Modulation of H2O2 metabolism in SSc fibroblasts
We next investigated the mechanism of action of DPTTS by using specific modulators of oxidative stress. PBS or HOCl fibroblasts were incubated with or without DPTTS in the presence of NAC, BSO, catalase, AT, or DDC. Coincubation of DPTTS with NAC, a precursor of GSH, significantly decreased H2O2 production by 57% in PBS fibroblasts and by 60% in HOCl fibroblasts (P < 0.05 for normal and P < 0.01 for HOCl fibroblasts, Figure 1e). Hydrogen peroxide is converted into H2O by catalase and the GSH/GPx complex. Depleting GSH with BSO significantly increased H2O2 production by 30% in HOCl fibroblasts (P < 0.05) and by 31% in PBS fibroblasts (P < 0.05). In addition, H2O2 production by HOCl fibroblasts coincubated with DPTTS and BSO reached 7.92 ± 0.4 A.U. compared with those incubated with BSO alone (5.48 ± 0.08 A.U.) or DPTTS alone (3.15 ± 0.3 A.U.), showing the additive effect of DPTTS and BSO (P < 0.05). Conversely, addition of DPTTS in the presence of the catalase inhibitor ATZ or with exogenous PEG-catalase or with the superoxide dismutase inhibitor DDC had no effect on the levels of H2O2 in normal and HOCl fibroblasts (Figure 1e). Depleting GSH by adding BSO to the culture medium with DPTTS significantly decreased the viability of HOCl fibroblasts (P < 0.01). In contrast, specific inhibition of catalase by ATZ or of superoxide dismutase by DDC had no effect on the viability of normal and HOCl fibroblasts (Figure 1f).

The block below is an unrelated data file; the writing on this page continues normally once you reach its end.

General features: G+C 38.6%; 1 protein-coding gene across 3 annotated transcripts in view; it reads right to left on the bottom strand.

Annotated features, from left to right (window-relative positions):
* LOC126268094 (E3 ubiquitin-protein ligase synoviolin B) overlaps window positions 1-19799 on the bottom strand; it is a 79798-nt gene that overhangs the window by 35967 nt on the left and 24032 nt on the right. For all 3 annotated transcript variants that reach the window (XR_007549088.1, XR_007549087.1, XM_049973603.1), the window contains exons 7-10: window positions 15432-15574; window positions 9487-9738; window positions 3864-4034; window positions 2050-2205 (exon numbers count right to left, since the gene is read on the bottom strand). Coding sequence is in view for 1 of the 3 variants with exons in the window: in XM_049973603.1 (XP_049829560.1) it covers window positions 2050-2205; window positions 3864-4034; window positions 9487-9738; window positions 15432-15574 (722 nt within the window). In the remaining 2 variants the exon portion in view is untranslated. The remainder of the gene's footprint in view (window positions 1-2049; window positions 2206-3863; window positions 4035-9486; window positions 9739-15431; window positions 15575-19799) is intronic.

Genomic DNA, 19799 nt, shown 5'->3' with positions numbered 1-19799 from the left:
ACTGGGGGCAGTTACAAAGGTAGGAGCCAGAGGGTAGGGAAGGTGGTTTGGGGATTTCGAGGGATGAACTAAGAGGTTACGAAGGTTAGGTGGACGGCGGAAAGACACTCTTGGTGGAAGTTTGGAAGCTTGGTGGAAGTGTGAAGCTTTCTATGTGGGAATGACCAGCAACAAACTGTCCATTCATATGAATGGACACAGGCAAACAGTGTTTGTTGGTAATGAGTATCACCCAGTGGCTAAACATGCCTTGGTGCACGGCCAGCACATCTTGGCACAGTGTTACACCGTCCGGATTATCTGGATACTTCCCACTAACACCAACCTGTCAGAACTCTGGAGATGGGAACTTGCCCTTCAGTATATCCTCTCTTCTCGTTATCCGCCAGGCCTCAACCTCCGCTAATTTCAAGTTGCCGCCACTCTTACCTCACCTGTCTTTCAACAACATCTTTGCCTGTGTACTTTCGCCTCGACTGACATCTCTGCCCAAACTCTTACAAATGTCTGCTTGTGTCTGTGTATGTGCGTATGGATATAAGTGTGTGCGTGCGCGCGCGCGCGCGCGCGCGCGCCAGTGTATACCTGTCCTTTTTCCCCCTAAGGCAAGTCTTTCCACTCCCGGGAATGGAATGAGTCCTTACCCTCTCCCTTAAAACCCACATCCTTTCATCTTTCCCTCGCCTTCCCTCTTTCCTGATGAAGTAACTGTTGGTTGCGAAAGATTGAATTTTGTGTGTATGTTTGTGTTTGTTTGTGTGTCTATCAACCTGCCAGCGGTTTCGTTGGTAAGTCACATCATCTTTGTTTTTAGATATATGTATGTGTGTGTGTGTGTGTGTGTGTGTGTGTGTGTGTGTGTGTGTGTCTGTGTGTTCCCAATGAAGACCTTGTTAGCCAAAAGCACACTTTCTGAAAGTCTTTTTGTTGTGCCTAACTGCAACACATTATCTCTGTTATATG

DPTTS-induced apoptosis in PBS and HOCl fibroblasts
Fibroblasts extracted from the skin of PBS and of HOCl mice were incubated with 10, 20, and 40 μM DPTTS for 5, 10, 15, or 24 hours. The highest level of cytotoxicity was observed with 40 μM DPTTS. After 15 hours at this concentration, the viability was decreased by 38% in HOCl fibroblasts and by 14% in PBS fibroblasts (P < 0.001; Figure 2a). A kinetic analysis of cell death between 5 and 24 hours showed that DPTTS mediated cell death essentially through an apoptotic process (Figure 2b).
DPTTS decreased skin and lung fibrosis in mice with SSc